Madam Speaker, I thank the member for St. Albert—Edmonton for his contributions today and all days on the justice committee. We do not often see eye to eye on matters of policy, but I appreciate his robust contributions at the committee and in this chamber.
In terms of the national economic interest, the member is absolutely correct. There is a provision, which he has spoken about, subsection 715.32(3) of the Criminal Code, under “Factors not to consider”. It says that:
the prosecutor must not consider the national economic interest, the potential effect on relations with a state other than Canada...
What is being targeted by that phrase is consideration about dual-nation relationships. In the context where there are allegations that relate to bribery of a foreign official, we are not meant to consider the international relationship or the economic interests of the particular source or destination country. This was made clear in Mr. Wernick's testimony before the committee on two occasions. It is a different aspect of the issue, but it is a valid point that is rightfully raised by the member opposite. However, I would reiterate that the purpose provisions outline not only the strict penalties, accountability and that the strict admission of responsibility needs to be done, but also the fact that jobs and pension concerns are perfectly legitimate.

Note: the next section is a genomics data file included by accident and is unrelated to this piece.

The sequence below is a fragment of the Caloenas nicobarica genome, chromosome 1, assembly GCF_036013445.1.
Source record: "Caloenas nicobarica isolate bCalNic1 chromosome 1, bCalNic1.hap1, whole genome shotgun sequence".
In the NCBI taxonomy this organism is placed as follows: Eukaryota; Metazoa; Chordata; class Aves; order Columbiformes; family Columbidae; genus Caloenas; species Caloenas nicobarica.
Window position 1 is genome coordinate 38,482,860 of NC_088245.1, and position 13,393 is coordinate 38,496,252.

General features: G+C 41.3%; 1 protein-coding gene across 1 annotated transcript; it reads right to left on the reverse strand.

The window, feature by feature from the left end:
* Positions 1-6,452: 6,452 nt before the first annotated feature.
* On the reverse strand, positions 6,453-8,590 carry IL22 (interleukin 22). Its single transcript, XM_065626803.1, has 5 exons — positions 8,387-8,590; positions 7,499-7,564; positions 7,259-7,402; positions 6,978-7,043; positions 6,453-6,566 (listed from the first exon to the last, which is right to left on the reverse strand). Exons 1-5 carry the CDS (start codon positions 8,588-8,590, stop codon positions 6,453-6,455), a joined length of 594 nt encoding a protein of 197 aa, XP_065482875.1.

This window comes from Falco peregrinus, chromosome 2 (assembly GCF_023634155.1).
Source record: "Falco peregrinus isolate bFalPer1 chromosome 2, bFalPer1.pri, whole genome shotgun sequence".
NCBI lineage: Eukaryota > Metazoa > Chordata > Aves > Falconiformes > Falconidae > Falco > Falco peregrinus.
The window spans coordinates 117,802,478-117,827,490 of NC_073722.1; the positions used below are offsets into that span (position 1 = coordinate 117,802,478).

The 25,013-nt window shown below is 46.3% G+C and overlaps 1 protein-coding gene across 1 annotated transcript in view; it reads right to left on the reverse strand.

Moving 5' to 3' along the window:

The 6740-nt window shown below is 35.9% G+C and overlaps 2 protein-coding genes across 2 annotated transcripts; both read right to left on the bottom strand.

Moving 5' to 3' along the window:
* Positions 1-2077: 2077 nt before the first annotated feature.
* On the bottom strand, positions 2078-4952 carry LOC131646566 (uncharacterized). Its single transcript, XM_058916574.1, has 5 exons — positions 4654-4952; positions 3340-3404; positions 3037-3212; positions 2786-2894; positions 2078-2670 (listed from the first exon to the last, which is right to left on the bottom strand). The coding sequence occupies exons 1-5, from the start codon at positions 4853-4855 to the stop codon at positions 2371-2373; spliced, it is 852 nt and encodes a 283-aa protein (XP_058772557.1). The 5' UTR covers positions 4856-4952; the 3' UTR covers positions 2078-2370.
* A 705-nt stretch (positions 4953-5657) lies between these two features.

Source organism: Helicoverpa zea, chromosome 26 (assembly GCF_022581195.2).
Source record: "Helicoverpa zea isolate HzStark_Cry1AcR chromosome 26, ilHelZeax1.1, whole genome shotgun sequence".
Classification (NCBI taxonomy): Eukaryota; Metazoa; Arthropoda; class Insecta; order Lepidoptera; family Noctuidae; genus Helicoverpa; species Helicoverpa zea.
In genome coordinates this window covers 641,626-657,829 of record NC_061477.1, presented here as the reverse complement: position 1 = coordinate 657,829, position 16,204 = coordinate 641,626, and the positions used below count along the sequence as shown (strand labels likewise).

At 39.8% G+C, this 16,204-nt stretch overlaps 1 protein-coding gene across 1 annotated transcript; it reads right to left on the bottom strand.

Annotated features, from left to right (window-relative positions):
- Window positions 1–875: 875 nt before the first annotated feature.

Second, I would point out that the member again said that the Prime Minister refused to accept something, which is incorrect—